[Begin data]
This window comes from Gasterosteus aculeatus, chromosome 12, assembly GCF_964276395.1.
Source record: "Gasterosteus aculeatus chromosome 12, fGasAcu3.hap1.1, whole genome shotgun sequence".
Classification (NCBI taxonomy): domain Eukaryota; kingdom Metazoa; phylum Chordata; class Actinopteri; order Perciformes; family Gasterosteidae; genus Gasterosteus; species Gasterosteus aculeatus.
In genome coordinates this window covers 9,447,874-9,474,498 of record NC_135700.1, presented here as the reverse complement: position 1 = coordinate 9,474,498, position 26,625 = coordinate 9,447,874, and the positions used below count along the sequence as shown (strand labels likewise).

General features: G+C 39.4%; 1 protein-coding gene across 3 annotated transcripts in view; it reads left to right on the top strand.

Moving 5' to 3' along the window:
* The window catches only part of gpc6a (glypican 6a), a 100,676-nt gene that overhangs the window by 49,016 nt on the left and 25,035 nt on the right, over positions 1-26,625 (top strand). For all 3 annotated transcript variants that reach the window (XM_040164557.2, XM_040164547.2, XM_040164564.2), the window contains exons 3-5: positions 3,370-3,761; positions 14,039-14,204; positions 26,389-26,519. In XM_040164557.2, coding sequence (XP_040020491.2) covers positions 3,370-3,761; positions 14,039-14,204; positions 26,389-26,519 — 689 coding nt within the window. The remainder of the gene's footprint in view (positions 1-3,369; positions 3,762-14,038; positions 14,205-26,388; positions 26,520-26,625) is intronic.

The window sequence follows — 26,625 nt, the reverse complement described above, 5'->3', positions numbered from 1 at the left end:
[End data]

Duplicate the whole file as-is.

This window comes from Gasterosteus aculeatus, chromosome 12, assembly GCF_964276395.1.
Source record: "Gasterosteus aculeatus chromosome 12, fGasAcu3.hap1.1, whole genome shotgun sequence".
Classification (NCBI taxonomy): domain Eukaryota; kingdom Metazoa; phylum Chordata; class Actinopteri; order Perciformes; family Gasterosteidae; genus Gasterosteus; species Gasterosteus aculeatus.
In genome coordinates this window covers 9,447,874-9,474,498 of record NC_135700.1, presented here as the reverse complement: position 1 = coordinate 9,474,498, position 26,625 = coordinate 9,447,874, and the positions used below count along the sequence as shown (strand labels likewise).

General features: G+C 39.4%; 1 protein-coding gene across 3 annotated transcripts in view; it reads left to right on the top strand.

Moving 5' to 3' along the window:
* The window catches only part of gpc6a (glypican 6a), a 100,676-nt gene that overhangs the window by 49,016 nt on the left and 25,035 nt on the right, over positions 1-26,625 (top strand). For all 3 annotated transcript variants that reach the window (XM_040164557.2, XM_040164547.2, XM_040164564.2), the window contains exons 3-5: positions 3,370-3,761; positions 14,039-14,204; positions 26,389-26,519. In XM_040164557.2, coding sequence (XP_040020491.2) covers positions 3,370-3,761; positions 14,039-14,204; positions 26,389-26,519 — 689 coding nt within the window. The remainder of the gene's footprint in view (positions 1-3,369; positions 3,762-14,038; positions 14,205-26,388; positions 26,520-26,625) is intronic.

The window sequence follows — 26,625 nt, the reverse complement described above, 5'->3', positions numbered from 1 at the left end: